Specific Aim 1
We will evaluate the effect of exercise and exercise-induced alteration of psychosocial state on the immune response to influenza vaccination in older adults (n=72, > age 65). We hypothesize that exercise will enhance immune response to the vaccine and improve psychosocial state. The exercise intervention consists of 12 months of moderate to vigorous intensity, supervised aerobic exercise. The flexibility/strength exercise will be performed at a very low intensity. The immune responses will be assessed pre/post-immunization and pre/post-intervention. Outcome measures of immune response are anti-influenza IgG1, IgG, influenza-specific peripheral blood mononuclear cell (PBMC) proliferation, influenza-specific cytokine production (interleukin (IL)-2, IL-10, interferon (IFN) ) and cytotoxic T lymphocyte (CTL) function. Assessment of psychosocial status (perceived stress, depression, social support, positive/negative affect, daily hassles/uplifts) will be conducted at several time points throughout the study.



Specific Aim 2
We will test the hypothesis that the immunomodulatory effects of exercise are mediated in part by the exercise-induced release of catecholamines. A subgroup of subjects (n = 32, > age 65) currently treated with non-selective (beta 1, beta 2) adrenergic receptor antagonists for blood pressure control will be used to test this hypothesis. The 12-month exercise intervention / control treatment and outcome measures are identical to Specific Aim 1. According to our hypothesis, subjects treated with beta-adrenergic receptor blockade in the exercise intervention group will not demonstrate enhanced immune response to the vaccine.



Numerous studies have documented that a bidirectional communication between the neuroendocrine system and immune system exists, and that behavior may influence immunity. However, fewer studies have been able to demonstrate, in a controlled trial, that a particular intervention results in changes in psychosocial state, and that the adaptations in psychosocial state are subsequently related to an alteration of immune function. To our knowledge, long-term exercise training has not been studied as an intervention strategy with the intent of altering psychological state and immunological response. Numerous studies in both young and older adults demonstrate exercise-associated improvements in psychological well-being. Psychosocial state also influences immunity and therefore it is plausible that exercise-induced improvements in psychosocial state may impact immunity. Exercise as a physiological stimulus, rather than psychological stimulus, may also influence immune response via the release of neuroendocrine factors such as catecholamines. The inclusion of subjects treated pharmacologically with non-selective beta adrenergic antagonists provides an opportunity to test a mechanism of exercise-induced immunomodulation. We believe that the study of these behavioral-neuroendocrine-immune interactions, and the use of interventions to enhance immunity, may have particular biological and clinical relevance for older adults, given that there is a progressive decline of immunity with age and an increased incidence of life events associated with stress and/or depression.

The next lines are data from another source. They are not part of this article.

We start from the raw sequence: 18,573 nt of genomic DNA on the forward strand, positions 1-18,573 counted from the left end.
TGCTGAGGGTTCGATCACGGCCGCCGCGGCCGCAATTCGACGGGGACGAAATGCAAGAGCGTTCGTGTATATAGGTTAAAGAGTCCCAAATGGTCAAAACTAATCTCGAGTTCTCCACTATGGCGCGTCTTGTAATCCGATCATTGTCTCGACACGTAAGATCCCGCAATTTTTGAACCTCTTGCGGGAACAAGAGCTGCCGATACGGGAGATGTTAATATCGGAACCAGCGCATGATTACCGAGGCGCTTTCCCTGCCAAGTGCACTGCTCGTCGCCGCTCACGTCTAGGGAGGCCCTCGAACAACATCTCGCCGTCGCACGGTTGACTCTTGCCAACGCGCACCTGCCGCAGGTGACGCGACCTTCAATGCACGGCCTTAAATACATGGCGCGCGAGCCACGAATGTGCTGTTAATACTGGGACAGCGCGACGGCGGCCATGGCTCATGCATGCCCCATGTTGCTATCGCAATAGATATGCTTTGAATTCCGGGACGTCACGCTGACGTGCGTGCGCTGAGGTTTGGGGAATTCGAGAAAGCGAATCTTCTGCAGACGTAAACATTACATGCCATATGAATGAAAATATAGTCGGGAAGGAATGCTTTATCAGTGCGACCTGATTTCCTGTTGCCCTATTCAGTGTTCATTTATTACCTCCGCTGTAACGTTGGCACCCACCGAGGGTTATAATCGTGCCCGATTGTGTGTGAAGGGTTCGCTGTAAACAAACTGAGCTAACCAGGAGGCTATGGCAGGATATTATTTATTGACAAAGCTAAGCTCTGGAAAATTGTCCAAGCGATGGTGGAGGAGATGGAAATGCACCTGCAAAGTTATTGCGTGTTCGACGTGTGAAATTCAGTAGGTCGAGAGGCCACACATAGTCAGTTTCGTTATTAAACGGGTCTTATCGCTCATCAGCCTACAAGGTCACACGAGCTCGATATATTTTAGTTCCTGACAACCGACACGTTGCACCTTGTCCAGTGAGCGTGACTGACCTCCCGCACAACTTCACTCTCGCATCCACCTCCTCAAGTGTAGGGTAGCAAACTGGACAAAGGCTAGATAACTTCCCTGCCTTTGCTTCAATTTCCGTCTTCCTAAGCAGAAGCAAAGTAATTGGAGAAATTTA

Overall plan and hypotheses

In this study, we will test hypothesis #1 that 12 months of moderate to vigorous aerobic exercise will increase: influenza-specific CTL function, influenza-specific lymphocyte proliferation, influenza -specific cytokine production (IL-2, IFN, IL-10 measured in supernatants by ELISA and with intracellular cytokine staining techniques), anti-influenza IgG and IgG1 titer, in individuals > 65 years of age. Half of the subjects will be randomly assigned to an aerobic exercise group and the other half will be assigned to a flexibility/strength control group. Subjects in the aerobic exercise group will attend supervised aerobic exercise (treadmill, bicycles, rowers etc) sessions three times per week for one year. Subjects in the control group will attend flexibility and strength exercise classes three times per week for one year. We plan to evaluate the relationship between exercise training and psychosocial factors in an effort to determine whether the immunomodulatory effects of exercise are related to improved psychological well being. We hypothesize that the exercise intervention will decrease perceived stress assessed by the Global Measure of Perceived Stress (PSS), and decrease depression assessed by the Geriatric Depression Scale. Other psychosocial factors may influence the depression and perceived stress, and therefore other psychosocial measures will be used to analyze potential contributions of these other factors. The additional psychosocial measurement scales are Social Provisions Scale, Positive Affect - Negative Affect Schedule (PANAS), Daily Hassles and Uplifts.